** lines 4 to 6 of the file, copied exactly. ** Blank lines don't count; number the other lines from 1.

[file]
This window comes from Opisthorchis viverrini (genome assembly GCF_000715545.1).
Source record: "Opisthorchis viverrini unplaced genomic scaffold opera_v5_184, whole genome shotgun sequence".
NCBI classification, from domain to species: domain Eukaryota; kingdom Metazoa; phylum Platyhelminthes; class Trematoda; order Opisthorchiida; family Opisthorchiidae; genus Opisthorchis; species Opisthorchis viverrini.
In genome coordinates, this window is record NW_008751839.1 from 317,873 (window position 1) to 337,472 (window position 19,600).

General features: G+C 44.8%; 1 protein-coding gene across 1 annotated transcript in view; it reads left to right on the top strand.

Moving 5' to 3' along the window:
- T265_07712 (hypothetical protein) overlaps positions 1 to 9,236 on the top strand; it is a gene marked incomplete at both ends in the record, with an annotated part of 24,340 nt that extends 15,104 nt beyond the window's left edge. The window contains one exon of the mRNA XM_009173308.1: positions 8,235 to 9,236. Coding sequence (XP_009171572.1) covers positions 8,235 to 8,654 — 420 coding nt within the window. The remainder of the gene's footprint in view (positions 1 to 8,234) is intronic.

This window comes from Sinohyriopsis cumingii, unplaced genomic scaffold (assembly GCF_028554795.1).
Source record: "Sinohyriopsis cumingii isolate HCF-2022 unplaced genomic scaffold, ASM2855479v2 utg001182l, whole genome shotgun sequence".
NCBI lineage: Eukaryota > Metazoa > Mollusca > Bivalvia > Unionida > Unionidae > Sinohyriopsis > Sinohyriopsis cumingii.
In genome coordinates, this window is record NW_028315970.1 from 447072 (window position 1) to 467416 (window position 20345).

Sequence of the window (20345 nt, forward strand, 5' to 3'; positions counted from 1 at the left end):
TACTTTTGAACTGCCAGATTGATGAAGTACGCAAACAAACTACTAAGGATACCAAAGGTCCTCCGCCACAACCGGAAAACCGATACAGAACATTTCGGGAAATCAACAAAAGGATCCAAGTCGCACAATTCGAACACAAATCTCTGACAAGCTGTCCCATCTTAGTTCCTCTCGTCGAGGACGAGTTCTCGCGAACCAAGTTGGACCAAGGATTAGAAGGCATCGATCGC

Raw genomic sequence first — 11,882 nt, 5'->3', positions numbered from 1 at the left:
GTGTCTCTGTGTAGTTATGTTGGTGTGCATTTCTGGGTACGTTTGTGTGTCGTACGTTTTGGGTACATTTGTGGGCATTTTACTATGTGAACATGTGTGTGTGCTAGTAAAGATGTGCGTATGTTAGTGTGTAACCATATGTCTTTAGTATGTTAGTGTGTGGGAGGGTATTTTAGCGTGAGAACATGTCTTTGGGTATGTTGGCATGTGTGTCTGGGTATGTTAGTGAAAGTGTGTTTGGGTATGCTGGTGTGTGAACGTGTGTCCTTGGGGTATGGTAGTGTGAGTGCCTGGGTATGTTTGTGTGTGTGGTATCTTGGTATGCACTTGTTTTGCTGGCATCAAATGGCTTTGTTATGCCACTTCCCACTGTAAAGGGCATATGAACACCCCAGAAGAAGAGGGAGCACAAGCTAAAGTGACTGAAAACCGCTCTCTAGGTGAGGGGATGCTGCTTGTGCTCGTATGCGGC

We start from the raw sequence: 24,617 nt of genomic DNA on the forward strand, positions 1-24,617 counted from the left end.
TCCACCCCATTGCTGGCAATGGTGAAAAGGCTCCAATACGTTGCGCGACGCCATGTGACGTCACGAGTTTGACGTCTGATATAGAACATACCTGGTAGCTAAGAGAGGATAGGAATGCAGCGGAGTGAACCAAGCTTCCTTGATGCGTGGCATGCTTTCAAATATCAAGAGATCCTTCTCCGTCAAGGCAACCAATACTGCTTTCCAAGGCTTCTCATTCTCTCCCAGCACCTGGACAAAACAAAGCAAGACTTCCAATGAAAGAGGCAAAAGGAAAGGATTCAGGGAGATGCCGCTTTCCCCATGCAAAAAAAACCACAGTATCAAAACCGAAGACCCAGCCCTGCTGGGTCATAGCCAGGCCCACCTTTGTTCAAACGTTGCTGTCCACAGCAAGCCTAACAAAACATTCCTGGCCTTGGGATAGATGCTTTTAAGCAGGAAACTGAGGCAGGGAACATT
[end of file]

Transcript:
In genome coordinates, this window is record NW_008751839.1 from 317,873 (window position 1) to 337,472 (window position 19,600).

General features: G+C 44.8%; 1 protein-coding gene across 1 annotated transcript in view; it reads left to right on the top strand.

Moving 5' to 3' along the window: